What a joy to go to a well organised woodfair in the south of England. After the Tree Fest at Westonbirt I realised that shows have not been good for me this year, and sales have been down by a very significant amount. I have had growth year on year for the last 18 years of trading, this year has been a wake up call. I am in the non essential and luxury goods market and people are cutting back, big time. Dan and I had a great time at the show, always good to met up with people again, and make new friends. We met a few people who we know from the Bodgers forum, and it is always good to put a face to the name. It was good on Saturday night, talking to Kim and Tim of Former Glory and then being joined by Owen Jones and Jeremy Atkinson, and then Neil Taylor who bought me that last fatal drink.
This Woodfair runs competitions. Four prizes for 4 categories. This year I won the Peoples Choice. This is by public vote and the people chose me and my hummingbird supping nectar from a wooden flower. The prize was a beautiful box by Mathew Burt who judged the three other categories.
It is fantastic to be voted best in show, but during these hard economic times I do need to find new ways of selling my work, especially finding out more about advertising and marketing. If anyone has any ideas please contact me.
Rod Poynting`s oak gate topped with copper caps.
Will Witham`s whale and fish puzzle. I have known Will for many years and he only lives a few miles away. He works mainly on the fretsaw.
Neil Taylors table/bench, pickled with vinegar and iron to blacken it. Neil has worked with Gudren Luitz and Mike Abbot. The tooled finish is stunning.
Sometimes it takes a simple addition to lift an item into being a great artefact. If you read my last post I was happier with the hummingbird drinking nectar from a wooden flower on a thin bent willow stick, which was totally impracticable. The other set up was functional and long lasting, but lacked something. At the workshop I had an idea of putting leaves onto the base of the flower. Needing something that was quick and simple I picked up some ash shavings from the shaving horse and fashioned them into petals.
The whole fanbird and flower is now more balanced. I have noticed that it so easy to go too far with finishing or embellishment and ruin a piece of work. The” KISS” saying has a lot of truth to it, “keep it simple stupid”. I thank my good sense to use waste shavings rather than making or carving wooden petals, which could have made the bird with flower more expensive and time consuming.
The competition I like best at the Bodgers Ball is the Half Hour Challenge. The brief is: to make anything you like from a billet of green wood in half an hour, and that makes a good demonstration at shows or events. Stuart King was judging this competition and we had to show him the billet of wood that we were to use. We all went back to our pitch to await the starting whistle. I had a very large crowd around me – 50 plus people.The first thing was to axe out a small plank of wood.
With this competition I think it is important to talk to your audience, explaining what you are doing, how and why, plus relating any appropriate, amusing anecdotes and experiences. I did see Stuart briefly in the audience and I would hope that the challenge is also judged on this aspect. Mark Allery fed me one of his home made cookies soon into the competition, a big mistake as it shut me up for a minute while I chewed away on a slightly dry and too large mouthful.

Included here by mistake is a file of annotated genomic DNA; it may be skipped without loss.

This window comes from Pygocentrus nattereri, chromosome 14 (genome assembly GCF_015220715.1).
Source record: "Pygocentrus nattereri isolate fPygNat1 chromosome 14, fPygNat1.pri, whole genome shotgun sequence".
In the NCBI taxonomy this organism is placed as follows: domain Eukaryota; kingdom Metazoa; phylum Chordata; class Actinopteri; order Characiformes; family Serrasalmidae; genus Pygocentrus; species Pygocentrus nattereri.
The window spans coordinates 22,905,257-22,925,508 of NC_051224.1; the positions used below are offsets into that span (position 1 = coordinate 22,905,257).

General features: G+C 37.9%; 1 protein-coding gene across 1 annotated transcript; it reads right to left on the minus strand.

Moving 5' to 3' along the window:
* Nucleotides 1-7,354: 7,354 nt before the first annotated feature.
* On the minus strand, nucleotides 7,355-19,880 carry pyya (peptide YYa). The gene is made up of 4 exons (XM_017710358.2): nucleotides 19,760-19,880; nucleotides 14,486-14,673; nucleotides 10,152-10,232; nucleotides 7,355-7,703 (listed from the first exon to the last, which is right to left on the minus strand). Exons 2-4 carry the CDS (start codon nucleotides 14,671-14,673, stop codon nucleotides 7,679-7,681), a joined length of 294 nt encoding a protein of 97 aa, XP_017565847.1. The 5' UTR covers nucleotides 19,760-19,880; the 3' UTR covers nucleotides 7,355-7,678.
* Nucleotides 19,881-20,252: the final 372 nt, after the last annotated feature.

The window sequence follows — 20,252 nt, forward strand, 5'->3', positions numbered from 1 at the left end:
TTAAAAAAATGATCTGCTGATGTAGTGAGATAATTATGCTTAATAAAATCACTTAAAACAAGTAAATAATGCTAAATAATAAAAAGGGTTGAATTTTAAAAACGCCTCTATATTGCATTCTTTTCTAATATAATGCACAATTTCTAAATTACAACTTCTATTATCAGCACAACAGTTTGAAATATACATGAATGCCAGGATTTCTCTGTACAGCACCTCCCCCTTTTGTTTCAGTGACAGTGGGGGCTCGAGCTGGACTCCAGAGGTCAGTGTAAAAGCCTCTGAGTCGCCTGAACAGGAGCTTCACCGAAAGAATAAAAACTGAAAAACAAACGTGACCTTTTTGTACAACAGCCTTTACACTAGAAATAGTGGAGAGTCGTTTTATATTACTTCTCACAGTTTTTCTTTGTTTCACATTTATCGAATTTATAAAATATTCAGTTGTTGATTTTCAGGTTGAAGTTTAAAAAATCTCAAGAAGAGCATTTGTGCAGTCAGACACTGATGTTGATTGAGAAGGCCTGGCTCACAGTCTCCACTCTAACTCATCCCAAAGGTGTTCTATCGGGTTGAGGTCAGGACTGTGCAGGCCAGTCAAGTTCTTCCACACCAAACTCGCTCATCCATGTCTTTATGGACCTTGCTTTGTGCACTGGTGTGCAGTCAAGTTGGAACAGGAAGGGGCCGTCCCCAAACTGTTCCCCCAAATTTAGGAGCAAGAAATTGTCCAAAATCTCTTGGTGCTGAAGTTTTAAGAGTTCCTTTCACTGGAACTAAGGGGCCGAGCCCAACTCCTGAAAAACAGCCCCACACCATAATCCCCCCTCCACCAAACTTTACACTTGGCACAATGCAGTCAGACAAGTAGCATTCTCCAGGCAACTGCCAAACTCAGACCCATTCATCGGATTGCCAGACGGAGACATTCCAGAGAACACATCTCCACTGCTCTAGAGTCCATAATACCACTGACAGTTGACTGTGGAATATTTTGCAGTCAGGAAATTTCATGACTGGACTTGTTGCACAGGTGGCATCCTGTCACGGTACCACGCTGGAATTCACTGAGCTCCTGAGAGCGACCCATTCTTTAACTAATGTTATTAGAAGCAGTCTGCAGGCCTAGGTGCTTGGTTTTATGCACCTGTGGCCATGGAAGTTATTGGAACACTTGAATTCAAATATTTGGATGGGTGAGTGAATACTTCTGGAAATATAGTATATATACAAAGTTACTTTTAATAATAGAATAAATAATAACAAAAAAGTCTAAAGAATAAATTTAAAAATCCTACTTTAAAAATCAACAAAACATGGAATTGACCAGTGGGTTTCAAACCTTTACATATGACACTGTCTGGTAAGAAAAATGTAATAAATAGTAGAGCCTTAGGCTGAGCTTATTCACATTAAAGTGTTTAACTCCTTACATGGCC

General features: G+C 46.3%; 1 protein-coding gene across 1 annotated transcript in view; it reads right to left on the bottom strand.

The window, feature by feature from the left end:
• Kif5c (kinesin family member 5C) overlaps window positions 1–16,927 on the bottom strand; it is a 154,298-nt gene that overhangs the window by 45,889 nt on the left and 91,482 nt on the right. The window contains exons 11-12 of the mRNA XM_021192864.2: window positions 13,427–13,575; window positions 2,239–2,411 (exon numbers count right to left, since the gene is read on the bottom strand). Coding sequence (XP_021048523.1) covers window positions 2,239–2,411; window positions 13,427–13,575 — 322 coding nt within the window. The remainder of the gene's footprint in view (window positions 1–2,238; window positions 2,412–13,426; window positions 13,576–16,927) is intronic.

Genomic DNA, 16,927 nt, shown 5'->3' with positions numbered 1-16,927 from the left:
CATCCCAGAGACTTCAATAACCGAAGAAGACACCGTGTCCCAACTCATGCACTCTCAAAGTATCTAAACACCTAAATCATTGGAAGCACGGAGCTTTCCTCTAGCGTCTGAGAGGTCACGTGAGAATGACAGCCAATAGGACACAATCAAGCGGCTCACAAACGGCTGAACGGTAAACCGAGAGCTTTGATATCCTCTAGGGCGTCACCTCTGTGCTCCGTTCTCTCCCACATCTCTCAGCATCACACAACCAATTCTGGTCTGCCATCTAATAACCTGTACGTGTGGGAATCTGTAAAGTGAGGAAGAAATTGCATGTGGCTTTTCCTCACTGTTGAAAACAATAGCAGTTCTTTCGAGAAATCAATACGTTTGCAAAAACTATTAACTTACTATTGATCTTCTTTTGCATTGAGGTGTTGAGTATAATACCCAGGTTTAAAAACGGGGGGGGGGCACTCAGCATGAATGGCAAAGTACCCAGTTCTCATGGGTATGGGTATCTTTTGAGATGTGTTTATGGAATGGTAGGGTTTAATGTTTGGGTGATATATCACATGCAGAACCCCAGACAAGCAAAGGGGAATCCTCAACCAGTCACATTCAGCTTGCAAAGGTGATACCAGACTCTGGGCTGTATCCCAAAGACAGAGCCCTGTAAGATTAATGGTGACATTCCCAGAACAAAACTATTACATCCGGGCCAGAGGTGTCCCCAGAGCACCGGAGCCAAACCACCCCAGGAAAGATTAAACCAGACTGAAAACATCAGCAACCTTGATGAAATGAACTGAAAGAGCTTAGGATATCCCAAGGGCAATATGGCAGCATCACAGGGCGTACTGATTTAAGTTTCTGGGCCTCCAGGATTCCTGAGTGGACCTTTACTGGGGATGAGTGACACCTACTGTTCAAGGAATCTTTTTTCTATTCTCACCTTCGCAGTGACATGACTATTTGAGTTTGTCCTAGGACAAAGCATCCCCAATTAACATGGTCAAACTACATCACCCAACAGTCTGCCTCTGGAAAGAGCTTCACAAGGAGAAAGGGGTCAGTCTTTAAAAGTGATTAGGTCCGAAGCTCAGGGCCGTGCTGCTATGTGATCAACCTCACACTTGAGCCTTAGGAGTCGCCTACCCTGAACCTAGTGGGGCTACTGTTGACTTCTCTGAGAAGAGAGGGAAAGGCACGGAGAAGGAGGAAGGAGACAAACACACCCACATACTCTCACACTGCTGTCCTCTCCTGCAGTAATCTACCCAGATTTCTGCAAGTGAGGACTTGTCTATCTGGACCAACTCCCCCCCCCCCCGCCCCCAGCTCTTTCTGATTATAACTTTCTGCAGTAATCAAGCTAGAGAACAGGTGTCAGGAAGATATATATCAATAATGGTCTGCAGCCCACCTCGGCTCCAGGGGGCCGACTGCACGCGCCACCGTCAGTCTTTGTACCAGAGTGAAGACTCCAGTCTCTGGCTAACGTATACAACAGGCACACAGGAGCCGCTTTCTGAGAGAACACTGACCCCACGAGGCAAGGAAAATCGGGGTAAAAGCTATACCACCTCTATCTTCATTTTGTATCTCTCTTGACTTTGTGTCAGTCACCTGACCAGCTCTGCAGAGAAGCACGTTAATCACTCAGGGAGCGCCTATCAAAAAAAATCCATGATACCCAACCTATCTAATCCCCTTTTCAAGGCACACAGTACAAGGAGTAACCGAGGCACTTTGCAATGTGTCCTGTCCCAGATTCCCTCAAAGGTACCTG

I jumped next onto the shaving horse and shaved the billet down to the proportions I wanted, and then onto the vice to carve the wing profile. When entering any competition, especially one watched live by others a certain amount of adrenaline kicks in. It is important not to rush as this is when accidents can happen. I take things slowly and stop often to explain and show what I am doing. A large crowd often helps me along with the demonstration, especially when they ask questions or interact with comments.
Now onto the riving of the feathers, this is the bit where everything can easily go wrong. I tend to speak less during these few minutes. Once the riving is complete then onto the cutting out and carving of the bird’s body. This can be the more boring bit for people and I tend to tell a few stories here about the history of fan birds. My favourite bit is the interlocking and fanning out of the wing feathers. The bit of wood, by then, looks like a bird. Stick a pin in its head and attach some thread, hold up and receive applause.
Stroll down to the judges table and hand in the finished demonstration piece. I knew I had some stiff competition from James Pomfrey, also known as chainsawkid on the Bodgers forum and who made a bowl on the pole lathe. To my great delight Stuart awarded me first prize.
I love the showmanship of these shorter demonstrations, and would like to develop the making of traditional greenwood items into a live multimedia show, for theatres and the like. If and when this will happen I do not know. I would also like to develop a story to be told along with this demo. We are not just craftspeople when we demonstrate because we offer ourselves as a spectacle, what we say and do during this spectacle is up to us. Some demonstrators wait until they are asked a question before uttering any words, some of us talk about what we are doing as we go along. I happen to be a closet storyteller/ showman.
Many thanks to Nick Winter for sending me these photos.
By the way if any of you know any good stories about birds, bird creation myths etc, please let me know
If you would like me to demonstrate at your show or even,t then contact me for my fee.
If you would like to learn how to make fan birds then I am running a workshop on Sept 24th/ 25th 2011.